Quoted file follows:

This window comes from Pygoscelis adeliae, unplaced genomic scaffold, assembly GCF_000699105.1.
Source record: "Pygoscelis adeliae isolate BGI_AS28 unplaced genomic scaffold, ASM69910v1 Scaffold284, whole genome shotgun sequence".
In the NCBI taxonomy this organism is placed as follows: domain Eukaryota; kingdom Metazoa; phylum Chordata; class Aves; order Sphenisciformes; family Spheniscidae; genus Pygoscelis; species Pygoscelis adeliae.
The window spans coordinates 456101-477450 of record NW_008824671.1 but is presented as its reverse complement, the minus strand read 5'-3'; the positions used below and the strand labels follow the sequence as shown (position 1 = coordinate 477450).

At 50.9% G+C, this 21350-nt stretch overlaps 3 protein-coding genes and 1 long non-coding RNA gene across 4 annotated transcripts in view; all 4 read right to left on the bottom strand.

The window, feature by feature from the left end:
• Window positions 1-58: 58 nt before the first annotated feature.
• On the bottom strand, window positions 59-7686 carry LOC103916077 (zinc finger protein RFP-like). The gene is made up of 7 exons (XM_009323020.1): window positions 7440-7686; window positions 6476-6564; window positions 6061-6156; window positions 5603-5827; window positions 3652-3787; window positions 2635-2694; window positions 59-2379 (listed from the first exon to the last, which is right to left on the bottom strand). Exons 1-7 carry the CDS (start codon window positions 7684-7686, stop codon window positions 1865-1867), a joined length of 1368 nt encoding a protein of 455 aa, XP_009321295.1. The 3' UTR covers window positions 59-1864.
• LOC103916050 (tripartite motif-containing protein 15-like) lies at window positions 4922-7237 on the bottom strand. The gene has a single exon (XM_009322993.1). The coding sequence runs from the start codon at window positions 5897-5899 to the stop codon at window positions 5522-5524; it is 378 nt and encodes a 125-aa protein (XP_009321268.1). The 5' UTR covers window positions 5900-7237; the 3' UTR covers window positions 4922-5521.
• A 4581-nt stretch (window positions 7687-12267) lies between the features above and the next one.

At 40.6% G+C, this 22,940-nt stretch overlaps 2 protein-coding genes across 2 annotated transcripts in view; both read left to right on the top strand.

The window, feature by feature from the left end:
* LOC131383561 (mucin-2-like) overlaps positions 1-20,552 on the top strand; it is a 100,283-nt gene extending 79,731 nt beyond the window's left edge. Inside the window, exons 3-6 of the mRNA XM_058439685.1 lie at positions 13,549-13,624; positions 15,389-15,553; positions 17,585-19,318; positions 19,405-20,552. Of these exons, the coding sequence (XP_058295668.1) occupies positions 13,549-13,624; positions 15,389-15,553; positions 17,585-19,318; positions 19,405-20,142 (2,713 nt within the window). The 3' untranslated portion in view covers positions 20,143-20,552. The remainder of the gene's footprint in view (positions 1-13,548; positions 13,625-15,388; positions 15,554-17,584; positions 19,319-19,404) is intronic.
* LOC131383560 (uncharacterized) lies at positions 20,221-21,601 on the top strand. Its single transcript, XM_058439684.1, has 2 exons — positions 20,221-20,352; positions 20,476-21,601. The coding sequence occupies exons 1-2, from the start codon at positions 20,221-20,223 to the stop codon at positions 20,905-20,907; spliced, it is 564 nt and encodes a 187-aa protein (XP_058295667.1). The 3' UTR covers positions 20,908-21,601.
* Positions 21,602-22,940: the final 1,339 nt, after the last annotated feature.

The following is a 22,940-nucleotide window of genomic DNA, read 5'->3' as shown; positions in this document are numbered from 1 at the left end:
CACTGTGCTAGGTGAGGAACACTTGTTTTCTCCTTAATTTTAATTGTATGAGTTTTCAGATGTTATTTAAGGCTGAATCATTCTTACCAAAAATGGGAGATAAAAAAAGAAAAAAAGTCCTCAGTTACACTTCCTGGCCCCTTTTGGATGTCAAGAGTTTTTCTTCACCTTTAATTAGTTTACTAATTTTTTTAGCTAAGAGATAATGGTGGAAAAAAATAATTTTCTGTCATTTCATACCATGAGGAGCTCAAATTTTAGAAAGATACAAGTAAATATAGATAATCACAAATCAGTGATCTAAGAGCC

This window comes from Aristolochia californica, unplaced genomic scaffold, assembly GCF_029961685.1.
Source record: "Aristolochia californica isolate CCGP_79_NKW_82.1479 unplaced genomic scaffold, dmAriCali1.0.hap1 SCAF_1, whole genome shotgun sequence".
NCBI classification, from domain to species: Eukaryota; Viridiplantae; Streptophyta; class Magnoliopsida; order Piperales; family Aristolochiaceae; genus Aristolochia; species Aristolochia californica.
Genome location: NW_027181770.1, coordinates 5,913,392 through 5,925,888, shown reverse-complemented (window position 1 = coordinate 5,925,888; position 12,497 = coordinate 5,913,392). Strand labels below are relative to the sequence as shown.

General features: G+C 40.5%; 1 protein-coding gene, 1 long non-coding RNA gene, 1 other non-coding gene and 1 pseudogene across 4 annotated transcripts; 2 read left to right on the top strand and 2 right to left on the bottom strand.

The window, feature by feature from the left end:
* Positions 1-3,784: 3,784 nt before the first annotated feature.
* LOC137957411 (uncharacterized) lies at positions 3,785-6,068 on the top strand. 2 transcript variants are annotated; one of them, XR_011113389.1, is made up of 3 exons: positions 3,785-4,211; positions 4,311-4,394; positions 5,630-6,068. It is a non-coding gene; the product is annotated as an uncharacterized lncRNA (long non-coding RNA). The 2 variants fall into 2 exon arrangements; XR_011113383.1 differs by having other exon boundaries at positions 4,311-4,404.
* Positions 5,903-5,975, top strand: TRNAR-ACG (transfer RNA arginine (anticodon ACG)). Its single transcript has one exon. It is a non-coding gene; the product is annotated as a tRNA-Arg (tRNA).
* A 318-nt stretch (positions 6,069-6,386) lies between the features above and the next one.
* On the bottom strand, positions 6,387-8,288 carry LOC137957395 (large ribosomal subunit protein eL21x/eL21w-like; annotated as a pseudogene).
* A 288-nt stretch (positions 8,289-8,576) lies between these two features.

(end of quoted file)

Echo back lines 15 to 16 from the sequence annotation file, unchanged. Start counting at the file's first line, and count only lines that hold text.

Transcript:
* Positions 21,602-22,940: the final 1,339 nt, after the last annotated feature.

The following is a 22,940-nucleotide window of genomic DNA, read 5'->3' as shown; positions in this document are numbered from 1 at the left end: